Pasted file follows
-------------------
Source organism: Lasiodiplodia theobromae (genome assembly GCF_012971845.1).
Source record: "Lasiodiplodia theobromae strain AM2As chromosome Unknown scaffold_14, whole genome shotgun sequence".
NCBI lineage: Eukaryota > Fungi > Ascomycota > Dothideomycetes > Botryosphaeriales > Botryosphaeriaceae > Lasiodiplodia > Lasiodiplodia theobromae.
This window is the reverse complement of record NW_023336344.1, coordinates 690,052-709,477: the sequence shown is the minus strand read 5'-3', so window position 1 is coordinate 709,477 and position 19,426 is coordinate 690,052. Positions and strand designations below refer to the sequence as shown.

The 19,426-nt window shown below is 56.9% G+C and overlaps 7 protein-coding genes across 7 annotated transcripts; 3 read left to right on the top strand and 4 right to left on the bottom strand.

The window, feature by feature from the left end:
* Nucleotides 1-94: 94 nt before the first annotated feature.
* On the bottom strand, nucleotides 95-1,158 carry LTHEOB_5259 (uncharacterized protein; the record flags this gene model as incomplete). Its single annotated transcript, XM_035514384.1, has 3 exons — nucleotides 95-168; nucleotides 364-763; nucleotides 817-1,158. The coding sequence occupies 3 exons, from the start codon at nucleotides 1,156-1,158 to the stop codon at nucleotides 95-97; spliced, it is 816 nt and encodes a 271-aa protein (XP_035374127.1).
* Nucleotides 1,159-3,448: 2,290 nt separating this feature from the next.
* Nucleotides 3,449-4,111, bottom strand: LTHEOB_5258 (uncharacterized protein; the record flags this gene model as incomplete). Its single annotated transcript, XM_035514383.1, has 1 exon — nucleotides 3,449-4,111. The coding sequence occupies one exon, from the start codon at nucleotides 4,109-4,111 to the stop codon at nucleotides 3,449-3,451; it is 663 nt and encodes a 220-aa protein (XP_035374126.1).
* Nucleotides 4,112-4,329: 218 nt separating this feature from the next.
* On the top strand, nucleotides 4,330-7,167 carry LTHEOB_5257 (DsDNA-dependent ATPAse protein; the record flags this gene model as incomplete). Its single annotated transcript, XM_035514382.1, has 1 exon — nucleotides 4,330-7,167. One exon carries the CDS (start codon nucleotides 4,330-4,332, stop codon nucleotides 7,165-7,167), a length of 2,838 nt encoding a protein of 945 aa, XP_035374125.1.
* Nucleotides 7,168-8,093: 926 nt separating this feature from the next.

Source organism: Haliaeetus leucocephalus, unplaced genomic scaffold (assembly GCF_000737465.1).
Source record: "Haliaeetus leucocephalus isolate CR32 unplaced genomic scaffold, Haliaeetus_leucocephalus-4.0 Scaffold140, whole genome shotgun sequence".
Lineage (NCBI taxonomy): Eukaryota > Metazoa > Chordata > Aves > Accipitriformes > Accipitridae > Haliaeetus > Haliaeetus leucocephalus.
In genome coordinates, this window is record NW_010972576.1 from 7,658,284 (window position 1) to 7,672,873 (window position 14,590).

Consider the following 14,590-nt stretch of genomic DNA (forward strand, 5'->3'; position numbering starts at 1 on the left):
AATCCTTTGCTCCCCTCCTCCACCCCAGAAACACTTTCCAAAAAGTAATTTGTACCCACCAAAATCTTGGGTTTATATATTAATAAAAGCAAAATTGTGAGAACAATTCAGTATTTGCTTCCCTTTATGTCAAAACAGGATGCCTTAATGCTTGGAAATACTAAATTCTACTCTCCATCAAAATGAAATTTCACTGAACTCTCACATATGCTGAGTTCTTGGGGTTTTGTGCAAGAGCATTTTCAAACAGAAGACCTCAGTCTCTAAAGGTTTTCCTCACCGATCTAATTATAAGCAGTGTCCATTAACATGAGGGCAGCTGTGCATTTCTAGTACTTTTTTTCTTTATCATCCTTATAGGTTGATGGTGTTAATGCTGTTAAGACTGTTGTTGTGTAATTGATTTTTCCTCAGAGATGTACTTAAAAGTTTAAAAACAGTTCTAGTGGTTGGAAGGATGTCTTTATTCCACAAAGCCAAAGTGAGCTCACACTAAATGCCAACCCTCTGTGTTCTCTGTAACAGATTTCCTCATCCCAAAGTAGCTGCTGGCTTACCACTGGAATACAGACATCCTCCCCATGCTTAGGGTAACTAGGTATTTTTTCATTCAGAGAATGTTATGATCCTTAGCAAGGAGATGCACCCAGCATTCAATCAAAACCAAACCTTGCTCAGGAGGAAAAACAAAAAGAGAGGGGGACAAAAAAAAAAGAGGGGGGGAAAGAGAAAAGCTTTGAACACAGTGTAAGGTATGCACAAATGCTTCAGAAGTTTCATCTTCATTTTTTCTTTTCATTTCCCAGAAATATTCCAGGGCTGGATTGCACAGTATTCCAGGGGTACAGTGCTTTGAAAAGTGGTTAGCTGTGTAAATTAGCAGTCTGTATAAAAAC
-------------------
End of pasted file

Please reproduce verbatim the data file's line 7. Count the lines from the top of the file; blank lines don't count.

* Nucleotides 1-94: 94 nt before the first annotated feature.